St. Petersburg, Florida -- People attending the noon mass at St. Mary Our Lady of Grace in downtown St. Petersburg were surprised by the Pope's announcement, but not upset by it.
"I was surprised at first, but I think it was a very wise and prayerful decision," said Mary Domal before the service.
Pope Benedict is 85 and weakened by age. And even though it hasn't been done in some 600 years, worshipers say resigning and stepping aside now is the right thing to do.
"I think it's better to have him resign, than have him die suddenly and then everything goes into an uproar," says Rosa Matthew after Monday's mass.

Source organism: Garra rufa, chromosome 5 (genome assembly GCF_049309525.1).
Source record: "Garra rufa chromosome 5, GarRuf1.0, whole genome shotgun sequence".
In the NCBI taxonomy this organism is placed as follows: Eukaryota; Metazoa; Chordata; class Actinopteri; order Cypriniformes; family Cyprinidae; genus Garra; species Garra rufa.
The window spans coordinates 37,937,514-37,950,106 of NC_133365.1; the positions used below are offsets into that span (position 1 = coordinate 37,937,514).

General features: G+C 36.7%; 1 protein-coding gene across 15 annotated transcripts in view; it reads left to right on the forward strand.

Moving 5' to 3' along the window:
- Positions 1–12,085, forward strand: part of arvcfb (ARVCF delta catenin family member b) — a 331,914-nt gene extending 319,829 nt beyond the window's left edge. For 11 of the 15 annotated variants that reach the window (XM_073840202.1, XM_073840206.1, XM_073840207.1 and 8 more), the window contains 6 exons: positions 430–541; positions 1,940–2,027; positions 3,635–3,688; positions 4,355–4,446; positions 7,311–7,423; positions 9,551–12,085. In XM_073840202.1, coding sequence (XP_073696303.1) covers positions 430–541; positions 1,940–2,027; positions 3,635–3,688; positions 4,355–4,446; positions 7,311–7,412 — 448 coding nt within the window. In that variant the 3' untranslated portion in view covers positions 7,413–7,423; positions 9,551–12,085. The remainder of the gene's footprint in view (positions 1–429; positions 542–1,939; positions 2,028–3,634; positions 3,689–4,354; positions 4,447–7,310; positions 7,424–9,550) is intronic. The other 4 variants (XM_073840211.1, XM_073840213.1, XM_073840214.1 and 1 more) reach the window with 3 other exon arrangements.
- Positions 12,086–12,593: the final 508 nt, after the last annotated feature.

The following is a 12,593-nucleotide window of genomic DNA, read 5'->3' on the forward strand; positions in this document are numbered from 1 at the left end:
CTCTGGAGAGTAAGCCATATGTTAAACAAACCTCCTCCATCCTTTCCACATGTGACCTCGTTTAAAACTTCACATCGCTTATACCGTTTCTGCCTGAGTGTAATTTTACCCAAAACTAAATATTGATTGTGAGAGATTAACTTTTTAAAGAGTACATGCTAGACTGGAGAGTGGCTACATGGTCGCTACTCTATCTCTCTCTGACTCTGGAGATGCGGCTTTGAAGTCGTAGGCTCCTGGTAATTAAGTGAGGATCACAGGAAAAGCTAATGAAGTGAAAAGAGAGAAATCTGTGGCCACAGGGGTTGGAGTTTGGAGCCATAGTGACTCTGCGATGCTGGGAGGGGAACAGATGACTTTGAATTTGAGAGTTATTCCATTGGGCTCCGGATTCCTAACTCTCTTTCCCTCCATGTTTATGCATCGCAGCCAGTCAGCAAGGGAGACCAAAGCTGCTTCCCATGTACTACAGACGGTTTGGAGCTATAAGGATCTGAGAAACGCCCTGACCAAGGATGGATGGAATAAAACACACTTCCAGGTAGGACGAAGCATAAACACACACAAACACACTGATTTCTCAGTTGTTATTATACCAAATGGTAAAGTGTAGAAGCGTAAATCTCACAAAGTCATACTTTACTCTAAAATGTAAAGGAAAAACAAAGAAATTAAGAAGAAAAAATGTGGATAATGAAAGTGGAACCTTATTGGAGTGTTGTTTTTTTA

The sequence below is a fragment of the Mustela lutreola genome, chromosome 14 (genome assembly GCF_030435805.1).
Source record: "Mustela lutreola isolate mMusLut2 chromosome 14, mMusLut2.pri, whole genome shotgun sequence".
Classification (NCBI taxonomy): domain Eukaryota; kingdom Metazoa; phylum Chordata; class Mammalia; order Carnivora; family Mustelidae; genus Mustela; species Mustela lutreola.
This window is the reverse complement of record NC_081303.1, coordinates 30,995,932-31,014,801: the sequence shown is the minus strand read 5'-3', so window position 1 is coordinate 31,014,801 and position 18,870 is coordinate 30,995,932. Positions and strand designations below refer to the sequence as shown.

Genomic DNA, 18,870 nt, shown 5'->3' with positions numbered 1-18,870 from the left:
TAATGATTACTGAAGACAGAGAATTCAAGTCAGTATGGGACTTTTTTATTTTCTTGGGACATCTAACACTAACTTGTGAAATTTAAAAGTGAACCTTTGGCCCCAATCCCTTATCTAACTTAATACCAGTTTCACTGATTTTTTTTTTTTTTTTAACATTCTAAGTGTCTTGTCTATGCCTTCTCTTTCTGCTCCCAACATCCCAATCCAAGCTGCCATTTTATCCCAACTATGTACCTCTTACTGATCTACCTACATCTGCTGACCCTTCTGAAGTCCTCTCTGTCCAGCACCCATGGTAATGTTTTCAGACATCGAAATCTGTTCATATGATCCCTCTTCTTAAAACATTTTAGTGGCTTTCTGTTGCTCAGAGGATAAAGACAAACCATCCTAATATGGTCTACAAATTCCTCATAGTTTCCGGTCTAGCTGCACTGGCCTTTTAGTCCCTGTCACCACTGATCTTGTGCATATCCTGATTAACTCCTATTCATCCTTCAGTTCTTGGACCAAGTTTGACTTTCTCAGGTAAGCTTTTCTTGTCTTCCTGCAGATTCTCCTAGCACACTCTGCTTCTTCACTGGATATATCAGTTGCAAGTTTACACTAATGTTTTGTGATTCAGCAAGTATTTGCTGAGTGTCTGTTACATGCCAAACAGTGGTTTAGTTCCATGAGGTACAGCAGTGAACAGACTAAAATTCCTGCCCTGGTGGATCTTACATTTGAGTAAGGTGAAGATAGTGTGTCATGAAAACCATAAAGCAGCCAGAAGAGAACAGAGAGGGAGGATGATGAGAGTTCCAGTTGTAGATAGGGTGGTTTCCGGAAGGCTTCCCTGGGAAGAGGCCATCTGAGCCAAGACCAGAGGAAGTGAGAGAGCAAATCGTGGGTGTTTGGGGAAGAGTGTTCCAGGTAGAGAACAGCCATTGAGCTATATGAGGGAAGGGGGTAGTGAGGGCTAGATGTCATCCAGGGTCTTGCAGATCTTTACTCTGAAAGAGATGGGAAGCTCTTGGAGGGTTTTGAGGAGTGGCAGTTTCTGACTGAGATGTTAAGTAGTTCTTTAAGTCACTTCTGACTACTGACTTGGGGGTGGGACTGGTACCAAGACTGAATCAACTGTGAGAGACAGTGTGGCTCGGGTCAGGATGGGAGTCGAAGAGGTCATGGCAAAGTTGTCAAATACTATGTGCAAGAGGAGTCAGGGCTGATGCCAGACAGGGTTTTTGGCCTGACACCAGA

John Shine agrees, "It's a demanding job and they need someone with the stamina to be able to do it," he said.
Bishop Robert Lynch has known the Pope for decades and shared a personal conversation with him just last May. Lynch says it doesn't surprise him that Pope Benedict would step down for the good of the church.
"I never saw anything smacking of power or anything along that line. I think he was a humble servant," said Lynch.
Any successor will inherit a church still plagued by sex abuse scandals and tensions between conservative and liberal wings.
Lynch says it is unlikely the next Pope will come from America, but beyond that it's a big question mark; there is not clear frontrunner.
"I think it's wide open," said Lynch. "I don't think there are any conversations about who might succeed or where he might come from."
The Vatican says there will be a new Pope by Easter.